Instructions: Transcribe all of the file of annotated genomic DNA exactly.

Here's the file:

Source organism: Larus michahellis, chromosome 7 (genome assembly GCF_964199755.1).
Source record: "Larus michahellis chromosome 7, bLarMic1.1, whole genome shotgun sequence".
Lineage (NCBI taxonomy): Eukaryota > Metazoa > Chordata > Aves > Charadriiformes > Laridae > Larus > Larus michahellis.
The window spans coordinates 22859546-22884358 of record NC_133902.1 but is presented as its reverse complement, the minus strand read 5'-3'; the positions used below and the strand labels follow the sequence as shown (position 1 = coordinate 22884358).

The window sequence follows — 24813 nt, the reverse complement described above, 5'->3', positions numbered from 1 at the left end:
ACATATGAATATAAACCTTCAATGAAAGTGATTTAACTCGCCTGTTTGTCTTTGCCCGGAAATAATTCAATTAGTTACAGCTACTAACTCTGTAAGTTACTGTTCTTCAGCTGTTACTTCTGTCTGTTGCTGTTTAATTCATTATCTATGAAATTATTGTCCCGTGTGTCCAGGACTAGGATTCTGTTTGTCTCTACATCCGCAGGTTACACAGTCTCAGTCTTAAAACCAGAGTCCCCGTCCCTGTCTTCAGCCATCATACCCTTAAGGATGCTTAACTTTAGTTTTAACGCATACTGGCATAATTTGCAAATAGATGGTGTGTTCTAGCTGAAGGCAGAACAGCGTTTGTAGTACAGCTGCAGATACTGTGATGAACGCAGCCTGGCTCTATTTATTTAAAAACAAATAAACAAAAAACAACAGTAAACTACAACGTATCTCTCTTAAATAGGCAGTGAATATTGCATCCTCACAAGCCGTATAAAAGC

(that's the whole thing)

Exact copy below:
Source organism: Larus michahellis, chromosome 7 (genome assembly GCF_964199755.1).
Source record: "Larus michahellis chromosome 7, bLarMic1.1, whole genome shotgun sequence".
Lineage (NCBI taxonomy): Eukaryota > Metazoa > Chordata > Aves > Charadriiformes > Laridae > Larus > Larus michahellis.
The window spans coordinates 22859546-22884358 of record NC_133902.1 but is presented as its reverse complement, the minus strand read 5'-3'; the positions used below and the strand labels follow the sequence as shown (position 1 = coordinate 22884358).

The window sequence follows — 24813 nt, the reverse complement described above, 5'->3', positions numbered from 1 at the left end:
ACATATGAATATAAACCTTCAATGAAAGTGATTTAACTCGCCTGTTTGTCTTTGCCCGGAAATAATTCAATTAGTTACAGCTACTAACTCTGTAAGTTACTGTTCTTCAGCTGTTACTTCTGTCTGTTGCTGTTTAATTCATTATCTATGAAATTATTGTCCCGTGTGTCCAGGACTAGGATTCTGTTTGTCTCTACATCCGCAGGTTACACAGTCTCAGTCTTAAAACCAGAGTCCCCGTCCCTGTCTTCAGCCATCATACCCTTAAGGATGCTTAACTTTAGTTTTAACGCATACTGGCATAATTTGCAAATAGATGGTGTGTTCTAGCTGAAGGCAGAACAGCGTTTGTAGTACAGCTGCAGATACTGTGATGAACGCAGCCTGGCTCTATTTATTTAAAAACAAATAAACAAAAAACAACAGTAAACTACAACGTATCTCTCTTAAATAGGCAGTGAATATTGCATCCTCACAAGCCGTATAAAAGC